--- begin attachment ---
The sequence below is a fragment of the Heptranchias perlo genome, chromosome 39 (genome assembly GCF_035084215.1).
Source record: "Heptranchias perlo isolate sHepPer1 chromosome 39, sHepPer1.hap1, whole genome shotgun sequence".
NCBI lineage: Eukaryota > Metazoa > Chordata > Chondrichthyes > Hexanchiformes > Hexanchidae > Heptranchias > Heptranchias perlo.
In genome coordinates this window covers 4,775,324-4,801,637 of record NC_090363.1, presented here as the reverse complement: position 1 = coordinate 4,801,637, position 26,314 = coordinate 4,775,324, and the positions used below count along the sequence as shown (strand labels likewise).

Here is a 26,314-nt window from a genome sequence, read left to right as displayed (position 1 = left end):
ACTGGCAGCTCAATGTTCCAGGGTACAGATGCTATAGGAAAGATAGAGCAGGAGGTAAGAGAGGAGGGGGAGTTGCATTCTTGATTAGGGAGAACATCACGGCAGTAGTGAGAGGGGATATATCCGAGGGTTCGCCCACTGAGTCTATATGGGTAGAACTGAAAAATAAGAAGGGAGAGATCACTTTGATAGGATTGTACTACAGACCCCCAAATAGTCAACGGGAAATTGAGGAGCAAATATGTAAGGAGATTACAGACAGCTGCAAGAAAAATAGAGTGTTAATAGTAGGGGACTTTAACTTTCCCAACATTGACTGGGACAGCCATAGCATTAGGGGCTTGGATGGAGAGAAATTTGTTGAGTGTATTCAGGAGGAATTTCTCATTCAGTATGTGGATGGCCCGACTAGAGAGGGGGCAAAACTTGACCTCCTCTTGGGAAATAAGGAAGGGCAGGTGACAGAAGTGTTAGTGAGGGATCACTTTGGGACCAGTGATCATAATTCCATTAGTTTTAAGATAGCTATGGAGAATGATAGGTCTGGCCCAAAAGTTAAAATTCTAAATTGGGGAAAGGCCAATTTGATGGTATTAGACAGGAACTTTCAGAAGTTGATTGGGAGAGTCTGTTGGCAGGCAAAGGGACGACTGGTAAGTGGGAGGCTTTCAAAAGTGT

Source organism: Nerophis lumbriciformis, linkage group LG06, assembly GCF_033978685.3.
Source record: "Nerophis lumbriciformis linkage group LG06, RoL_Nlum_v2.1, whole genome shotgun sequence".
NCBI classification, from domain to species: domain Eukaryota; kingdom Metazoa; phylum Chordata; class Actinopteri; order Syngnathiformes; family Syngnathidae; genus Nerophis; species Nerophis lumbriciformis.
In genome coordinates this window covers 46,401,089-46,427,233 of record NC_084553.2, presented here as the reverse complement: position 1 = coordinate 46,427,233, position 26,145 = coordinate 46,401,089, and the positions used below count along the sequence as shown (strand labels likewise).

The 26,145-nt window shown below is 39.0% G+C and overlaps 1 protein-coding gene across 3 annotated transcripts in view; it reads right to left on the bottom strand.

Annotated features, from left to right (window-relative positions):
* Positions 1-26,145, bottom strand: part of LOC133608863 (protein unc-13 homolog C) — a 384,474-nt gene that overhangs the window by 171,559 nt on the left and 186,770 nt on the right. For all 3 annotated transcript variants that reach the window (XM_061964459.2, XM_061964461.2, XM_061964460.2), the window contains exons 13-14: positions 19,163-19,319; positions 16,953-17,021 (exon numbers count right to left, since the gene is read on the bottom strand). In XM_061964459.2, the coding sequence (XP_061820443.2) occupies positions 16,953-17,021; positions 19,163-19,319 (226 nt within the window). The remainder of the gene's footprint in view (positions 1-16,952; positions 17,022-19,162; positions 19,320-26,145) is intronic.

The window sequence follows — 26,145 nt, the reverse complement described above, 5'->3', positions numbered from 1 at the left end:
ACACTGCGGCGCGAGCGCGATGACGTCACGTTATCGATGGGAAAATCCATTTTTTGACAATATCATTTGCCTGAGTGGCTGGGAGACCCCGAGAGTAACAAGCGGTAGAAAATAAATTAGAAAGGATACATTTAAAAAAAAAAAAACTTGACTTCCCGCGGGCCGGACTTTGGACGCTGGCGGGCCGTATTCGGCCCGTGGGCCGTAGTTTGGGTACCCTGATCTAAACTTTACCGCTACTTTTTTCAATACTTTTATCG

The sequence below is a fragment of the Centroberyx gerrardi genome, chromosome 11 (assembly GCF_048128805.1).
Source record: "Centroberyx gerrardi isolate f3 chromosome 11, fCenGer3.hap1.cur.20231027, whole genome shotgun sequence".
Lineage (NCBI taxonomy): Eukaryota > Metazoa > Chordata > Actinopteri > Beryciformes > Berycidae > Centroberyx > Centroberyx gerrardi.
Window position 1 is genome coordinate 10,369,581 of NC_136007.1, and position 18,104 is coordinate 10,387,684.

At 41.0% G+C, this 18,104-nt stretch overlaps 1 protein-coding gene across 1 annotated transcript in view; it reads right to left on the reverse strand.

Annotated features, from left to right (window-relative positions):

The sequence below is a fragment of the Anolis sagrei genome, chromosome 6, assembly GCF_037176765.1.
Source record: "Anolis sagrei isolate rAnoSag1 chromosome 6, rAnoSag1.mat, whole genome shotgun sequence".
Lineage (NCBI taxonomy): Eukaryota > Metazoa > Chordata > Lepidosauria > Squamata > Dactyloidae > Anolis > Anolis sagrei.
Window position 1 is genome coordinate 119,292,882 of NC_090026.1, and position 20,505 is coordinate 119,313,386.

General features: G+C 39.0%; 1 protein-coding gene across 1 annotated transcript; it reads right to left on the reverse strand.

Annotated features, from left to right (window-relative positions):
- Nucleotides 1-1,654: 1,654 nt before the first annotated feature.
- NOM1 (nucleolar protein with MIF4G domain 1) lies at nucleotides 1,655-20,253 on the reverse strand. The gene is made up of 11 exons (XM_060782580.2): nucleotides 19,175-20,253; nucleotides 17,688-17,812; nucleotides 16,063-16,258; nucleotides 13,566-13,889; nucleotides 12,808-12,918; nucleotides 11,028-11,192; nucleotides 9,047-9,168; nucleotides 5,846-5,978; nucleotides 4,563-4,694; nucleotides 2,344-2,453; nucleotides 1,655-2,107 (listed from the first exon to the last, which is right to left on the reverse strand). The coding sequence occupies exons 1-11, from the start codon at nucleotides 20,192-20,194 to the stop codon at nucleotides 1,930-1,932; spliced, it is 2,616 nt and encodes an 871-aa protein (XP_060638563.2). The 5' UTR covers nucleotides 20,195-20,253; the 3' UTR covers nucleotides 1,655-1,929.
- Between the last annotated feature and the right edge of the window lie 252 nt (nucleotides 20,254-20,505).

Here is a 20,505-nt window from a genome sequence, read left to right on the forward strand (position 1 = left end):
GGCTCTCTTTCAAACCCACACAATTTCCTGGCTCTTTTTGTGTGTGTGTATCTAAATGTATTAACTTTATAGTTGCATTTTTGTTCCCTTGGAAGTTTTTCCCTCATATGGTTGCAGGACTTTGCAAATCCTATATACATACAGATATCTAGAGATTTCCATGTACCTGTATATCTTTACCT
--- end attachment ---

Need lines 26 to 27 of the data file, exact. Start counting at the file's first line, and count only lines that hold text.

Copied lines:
General features: G+C 39.0%; 1 protein-coding gene across 1 annotated transcript; it reads right to left on the reverse strand.

Annotated features, from left to right (window-relative positions):